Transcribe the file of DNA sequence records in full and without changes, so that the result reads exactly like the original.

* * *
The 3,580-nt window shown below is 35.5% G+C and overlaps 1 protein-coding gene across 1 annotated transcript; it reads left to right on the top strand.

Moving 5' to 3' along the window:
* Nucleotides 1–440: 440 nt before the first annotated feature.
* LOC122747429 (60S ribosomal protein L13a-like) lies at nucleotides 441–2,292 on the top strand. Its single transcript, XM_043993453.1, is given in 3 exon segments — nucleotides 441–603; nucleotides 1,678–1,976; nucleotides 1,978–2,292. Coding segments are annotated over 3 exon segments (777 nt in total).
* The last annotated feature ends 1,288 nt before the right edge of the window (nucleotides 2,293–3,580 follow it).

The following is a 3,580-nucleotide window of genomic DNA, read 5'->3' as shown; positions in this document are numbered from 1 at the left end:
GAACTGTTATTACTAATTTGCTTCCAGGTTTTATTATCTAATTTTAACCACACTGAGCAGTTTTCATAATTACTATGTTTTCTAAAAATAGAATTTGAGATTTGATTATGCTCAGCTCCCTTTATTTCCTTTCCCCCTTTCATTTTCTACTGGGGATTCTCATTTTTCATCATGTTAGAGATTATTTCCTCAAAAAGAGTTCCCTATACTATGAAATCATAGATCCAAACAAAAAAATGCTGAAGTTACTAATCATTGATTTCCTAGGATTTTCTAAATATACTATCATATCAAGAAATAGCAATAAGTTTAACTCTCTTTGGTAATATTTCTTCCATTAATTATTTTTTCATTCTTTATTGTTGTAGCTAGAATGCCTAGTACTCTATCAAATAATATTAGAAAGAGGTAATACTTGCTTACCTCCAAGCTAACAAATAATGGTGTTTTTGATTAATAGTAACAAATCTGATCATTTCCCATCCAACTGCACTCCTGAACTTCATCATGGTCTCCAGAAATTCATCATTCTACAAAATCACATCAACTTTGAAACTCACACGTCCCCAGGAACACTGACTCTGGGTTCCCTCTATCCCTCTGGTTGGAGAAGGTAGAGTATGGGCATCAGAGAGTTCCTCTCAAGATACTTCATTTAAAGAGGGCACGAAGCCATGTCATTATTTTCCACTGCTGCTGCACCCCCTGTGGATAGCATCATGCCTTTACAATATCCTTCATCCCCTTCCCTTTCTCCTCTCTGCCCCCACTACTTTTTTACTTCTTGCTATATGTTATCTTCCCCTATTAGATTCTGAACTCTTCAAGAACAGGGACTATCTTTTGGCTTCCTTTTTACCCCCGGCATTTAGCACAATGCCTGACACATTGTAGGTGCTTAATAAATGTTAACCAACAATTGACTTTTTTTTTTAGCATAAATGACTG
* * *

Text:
The 3,580-nt window shown below is 35.5% G+C and overlaps 1 protein-coding gene across 1 annotated transcript; it reads left to right on the top strand.

Moving 5' to 3' along the window:
* Nucleotides 1–440: 440 nt before the first annotated feature.
* LOC122747429 (60S ribosomal protein L13a-like) lies at nucleotides 441–2,292 on the top strand. Its single transcript, XM_043993453.1, is given in 3 exon segments — nucleotides 441–603; nucleotides 1,678–1,976; nucleotides 1,978–2,292. Coding segments are annotated over 3 exon segments (777 nt in total).
* The last annotated feature ends 1,288 nt before the right edge of the window (nucleotides 2,293–3,580 follow it).

The following is a 3,580-nucleotide window of genomic DNA, read 5'->3' as shown; positions in this document are numbered from 1 at the left end:
GAACTGTTATTACTAATTTGCTTCCAGGTTTTATTATCTAATTTTAACCACACTGAGCAGTTTTCATAATTACTATGTTTTCTAAAAATAGAATTTGAGATTTGATTATGCTCAGCTCCCTTTATTTCCTTTCCCCCTTTCATTTTCTACTGGGGATTCTCATTTTTCATCATGTTAGAGATTATTTCCTCAAAAAGAGTTCCCTATACTATGAAATCATAGATCCAAACAAAAAAATGCTGAAGTTACTAATCATTGATTTCCTAGGATTTTCTAAATATACTATCATATCAAGAAATAGCAATAAGTTTAACTCTCTTTGGTAATATTTCTTCCATTAATTATTTTTTCATTCTTTATTGTTGTAGCTAGAATGCCTAGTACTCTATCAAATAATATTAGAAAGAGGTAATACTTGCTTACCTCCAAGCTAACAAATAATGGTGTTTTTGATTAATAGTAACAAATCTGATCATTTCCCATCCAACTGCACTCCTGAACTTCATCATGGTCTCCAGAAATTCATCATTCTACAAAATCACATCAACTTTGAAACTCACACGTCCCCAGGAACACTGACTCTGGGTTCCCTCTATCCCTCTGGTTGGAGAAGGTAGAGTATGGGCATCAGAGAGTTCCTCTCAAGATACTTCATTTAAAGAGGGCACGAAGCCATGTCATTATTTTCCACTGCTGCTGCACCCCCTGTGGATAGCATCATGCCTTTACAATATCCTTCATCCCCTTCCCTTTCTCCTCTCTGCCCCCACTACTTTTTTACTTCTTGCTATATGTTATCTTCCCCTATTAGATTCTGAACTCTTCAAGAACAGGGACTATCTTTTGGCTTCCTTTTTACCCCCGGCATTTAGCACAATGCCTGACACATTGTAGGTGCTTAATAAATGTTAACCAACAATTGACTTTTTTTTTTAGCATAAATGACTG